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Optimization modeling of plant root architecture for water and phosphorus acquisition

Authors:

Ho, M.D.; McCannon, B.C.; Lynch, J.P.

Source:

Journal of Theoretical Biology, Volume 226, Issue 3, p.331-340 (2004)

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External links:

http://dx.doi.org/10.1016/j.jtbi.2003.09.011

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Abstract:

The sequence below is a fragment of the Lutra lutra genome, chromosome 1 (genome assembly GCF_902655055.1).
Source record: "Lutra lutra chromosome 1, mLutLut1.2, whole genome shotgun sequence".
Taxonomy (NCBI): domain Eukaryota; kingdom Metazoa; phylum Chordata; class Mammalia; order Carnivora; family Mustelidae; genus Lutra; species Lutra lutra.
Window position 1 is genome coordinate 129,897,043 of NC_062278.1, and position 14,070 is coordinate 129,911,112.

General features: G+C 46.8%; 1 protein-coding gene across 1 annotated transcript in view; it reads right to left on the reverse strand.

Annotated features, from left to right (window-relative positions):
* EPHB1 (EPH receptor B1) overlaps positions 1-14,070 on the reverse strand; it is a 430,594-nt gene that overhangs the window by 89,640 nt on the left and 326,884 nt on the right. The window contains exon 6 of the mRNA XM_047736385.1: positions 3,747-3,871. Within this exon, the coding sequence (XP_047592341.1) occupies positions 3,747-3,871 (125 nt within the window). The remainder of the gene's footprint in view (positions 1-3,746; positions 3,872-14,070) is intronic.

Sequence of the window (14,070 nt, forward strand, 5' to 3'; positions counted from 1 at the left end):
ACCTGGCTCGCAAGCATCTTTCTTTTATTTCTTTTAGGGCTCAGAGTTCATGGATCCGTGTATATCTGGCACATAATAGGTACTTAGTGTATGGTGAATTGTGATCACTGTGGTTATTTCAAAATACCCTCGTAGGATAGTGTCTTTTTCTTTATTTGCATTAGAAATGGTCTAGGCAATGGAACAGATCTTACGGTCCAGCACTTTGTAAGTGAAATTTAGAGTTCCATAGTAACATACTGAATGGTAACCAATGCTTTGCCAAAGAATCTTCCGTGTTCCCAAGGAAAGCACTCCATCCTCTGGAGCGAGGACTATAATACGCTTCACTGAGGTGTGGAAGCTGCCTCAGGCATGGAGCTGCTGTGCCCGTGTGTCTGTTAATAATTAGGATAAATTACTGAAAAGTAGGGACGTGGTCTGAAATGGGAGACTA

An optimization model is presented that examines the relationship between root architecture and multiple resource acquisition, specifically water and phosphorus in spatially heterogeneous environments. The basal root growth angle of an individual common bean plant, which determines the orientation and localization of the bulk of the root system, was modeled as the decision variable. The total payoff to the plant, the benefit obtained from water and phosphorus acquisition, minus the costs of spatial competition between roots, is given as a function of the (x,y) coordinates of the basal root in two-dimensional Cartesian space. We obtained a general solution and applied it to four unique environmental cases which are as follows: (1) the case of uniformly distributed water and phosphorus; (2) the case of localized shallow phosphorus; (3) the case of localized deep water; and (4) the case of shallow phosphorus and deep water. The general solution states that the optimal basal root growth angle will occur at the point where the total rate of change in the value of the resources acquired equals the total rate of change in cost that results from locating the root deeper in the soil. An optimizing plant locates its roots deeper in the soil profile until the marginal benefit exactly equals the marginal cost. The model predicts that the basal root angle of an optimizing plant will be shallower for Case 2 and deeper for Case 3, relative to the basal root angle obtained in the case of uniformly distributed water and phosphorus. The optimal basal root angle for Case 4 will depend on the marginal rate of substitution of water availability for phosphorus availability that occurs with depth. Empirical observations of bean root architecture in the greenhouse and in the field confirm model results and are discussed. In addition, the potential importance of phenotypic plasticity and phenotypic variation are discussed in relation to optimization of traits and adaptation to spatially heterogeneous environments.